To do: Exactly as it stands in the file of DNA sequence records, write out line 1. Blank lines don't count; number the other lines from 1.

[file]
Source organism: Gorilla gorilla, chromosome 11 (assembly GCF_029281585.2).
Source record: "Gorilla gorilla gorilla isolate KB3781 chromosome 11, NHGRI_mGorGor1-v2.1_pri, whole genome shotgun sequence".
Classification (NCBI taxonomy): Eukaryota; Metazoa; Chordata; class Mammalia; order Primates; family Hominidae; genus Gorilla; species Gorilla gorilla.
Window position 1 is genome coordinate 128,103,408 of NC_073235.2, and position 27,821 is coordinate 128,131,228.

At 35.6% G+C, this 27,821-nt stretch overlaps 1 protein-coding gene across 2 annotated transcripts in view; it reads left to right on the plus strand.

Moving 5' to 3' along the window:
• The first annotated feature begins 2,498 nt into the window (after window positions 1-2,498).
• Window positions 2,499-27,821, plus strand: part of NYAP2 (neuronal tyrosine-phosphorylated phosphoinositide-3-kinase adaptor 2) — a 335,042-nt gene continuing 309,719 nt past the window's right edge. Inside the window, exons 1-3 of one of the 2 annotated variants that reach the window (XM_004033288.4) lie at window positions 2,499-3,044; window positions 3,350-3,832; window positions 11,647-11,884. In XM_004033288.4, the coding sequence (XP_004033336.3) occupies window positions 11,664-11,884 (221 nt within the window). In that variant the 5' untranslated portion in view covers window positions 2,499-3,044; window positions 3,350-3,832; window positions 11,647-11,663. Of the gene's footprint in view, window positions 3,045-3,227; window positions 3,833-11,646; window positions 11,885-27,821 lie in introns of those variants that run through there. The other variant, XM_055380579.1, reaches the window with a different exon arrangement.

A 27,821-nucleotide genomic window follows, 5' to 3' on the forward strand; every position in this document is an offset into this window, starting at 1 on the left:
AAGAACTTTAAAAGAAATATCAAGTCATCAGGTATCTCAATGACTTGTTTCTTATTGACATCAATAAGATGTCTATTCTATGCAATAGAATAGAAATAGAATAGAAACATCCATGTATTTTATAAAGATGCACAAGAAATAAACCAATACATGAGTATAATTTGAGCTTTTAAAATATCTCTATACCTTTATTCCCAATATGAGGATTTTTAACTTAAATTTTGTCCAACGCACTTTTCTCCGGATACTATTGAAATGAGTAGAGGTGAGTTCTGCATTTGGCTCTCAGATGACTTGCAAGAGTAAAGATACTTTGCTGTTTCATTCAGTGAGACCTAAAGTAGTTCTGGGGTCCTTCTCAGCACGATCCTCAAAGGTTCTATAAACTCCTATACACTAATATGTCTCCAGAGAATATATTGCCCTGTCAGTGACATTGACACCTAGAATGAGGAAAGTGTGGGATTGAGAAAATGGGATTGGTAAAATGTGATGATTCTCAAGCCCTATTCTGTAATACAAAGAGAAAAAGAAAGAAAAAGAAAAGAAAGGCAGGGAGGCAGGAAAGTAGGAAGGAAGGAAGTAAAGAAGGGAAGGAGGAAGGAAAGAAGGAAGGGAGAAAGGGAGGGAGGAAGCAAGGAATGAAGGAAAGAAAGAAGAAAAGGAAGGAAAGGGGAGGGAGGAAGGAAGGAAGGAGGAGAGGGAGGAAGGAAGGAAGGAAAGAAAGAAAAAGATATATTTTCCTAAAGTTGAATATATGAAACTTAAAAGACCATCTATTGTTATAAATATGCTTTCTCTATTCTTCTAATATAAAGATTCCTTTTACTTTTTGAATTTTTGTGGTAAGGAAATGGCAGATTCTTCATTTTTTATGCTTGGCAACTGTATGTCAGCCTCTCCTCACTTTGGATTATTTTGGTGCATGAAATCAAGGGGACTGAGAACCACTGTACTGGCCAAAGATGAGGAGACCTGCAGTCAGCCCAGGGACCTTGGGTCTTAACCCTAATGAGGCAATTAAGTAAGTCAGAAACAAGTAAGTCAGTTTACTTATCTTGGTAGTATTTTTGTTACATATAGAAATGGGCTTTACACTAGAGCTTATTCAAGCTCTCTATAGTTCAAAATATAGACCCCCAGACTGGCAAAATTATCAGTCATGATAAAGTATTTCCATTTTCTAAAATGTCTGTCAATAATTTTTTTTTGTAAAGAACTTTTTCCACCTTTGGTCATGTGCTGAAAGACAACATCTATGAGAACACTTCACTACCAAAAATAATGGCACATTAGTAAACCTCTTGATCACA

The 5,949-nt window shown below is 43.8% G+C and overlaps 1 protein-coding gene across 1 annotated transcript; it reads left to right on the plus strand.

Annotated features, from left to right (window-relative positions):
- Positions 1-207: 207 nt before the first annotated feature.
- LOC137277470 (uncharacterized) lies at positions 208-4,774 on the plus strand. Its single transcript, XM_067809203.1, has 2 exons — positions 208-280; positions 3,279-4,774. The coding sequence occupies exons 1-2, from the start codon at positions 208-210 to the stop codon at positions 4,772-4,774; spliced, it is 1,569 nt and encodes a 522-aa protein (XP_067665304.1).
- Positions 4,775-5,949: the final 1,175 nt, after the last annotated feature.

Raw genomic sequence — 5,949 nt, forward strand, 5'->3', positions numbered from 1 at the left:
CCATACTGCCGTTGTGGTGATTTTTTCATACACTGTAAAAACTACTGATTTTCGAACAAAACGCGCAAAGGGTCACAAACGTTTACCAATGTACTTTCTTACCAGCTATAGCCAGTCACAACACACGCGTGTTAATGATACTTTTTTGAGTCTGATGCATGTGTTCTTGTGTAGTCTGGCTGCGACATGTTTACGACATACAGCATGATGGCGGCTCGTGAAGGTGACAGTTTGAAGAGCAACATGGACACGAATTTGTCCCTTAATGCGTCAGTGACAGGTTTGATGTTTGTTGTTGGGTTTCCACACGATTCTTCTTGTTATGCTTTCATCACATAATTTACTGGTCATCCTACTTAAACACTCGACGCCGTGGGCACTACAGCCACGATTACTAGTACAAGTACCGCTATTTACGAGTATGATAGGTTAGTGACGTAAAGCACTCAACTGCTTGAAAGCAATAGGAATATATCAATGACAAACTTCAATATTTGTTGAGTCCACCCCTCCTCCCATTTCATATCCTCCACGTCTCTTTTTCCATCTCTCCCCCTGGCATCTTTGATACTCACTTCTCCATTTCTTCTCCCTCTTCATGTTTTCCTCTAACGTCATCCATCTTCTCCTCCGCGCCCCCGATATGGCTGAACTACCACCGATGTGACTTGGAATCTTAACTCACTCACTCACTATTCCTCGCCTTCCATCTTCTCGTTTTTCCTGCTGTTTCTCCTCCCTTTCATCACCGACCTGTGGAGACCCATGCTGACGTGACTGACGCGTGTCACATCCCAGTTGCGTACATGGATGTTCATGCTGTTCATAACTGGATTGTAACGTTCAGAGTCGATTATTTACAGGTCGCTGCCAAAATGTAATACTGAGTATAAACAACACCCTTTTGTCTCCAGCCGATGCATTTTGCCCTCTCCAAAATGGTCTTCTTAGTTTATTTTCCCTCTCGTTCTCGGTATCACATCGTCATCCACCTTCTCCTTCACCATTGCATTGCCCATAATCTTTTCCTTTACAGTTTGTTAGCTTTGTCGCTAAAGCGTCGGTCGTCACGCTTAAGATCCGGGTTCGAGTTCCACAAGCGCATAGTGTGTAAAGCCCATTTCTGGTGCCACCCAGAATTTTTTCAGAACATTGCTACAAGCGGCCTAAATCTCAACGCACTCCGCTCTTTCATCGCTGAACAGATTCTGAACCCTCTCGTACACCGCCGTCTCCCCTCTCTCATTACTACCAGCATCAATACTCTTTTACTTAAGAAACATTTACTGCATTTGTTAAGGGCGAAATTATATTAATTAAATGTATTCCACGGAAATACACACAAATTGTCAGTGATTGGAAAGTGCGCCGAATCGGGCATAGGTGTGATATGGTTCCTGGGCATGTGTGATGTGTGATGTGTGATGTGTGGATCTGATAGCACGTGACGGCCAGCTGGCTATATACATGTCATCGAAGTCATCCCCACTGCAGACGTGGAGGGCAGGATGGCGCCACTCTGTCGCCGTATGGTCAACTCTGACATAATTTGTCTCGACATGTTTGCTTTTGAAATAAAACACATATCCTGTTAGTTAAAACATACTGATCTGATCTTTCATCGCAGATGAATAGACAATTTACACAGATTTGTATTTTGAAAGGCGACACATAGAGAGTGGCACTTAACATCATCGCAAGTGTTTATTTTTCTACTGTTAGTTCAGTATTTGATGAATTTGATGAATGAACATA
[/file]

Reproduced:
Source organism: Gorilla gorilla, chromosome 11 (assembly GCF_029281585.2).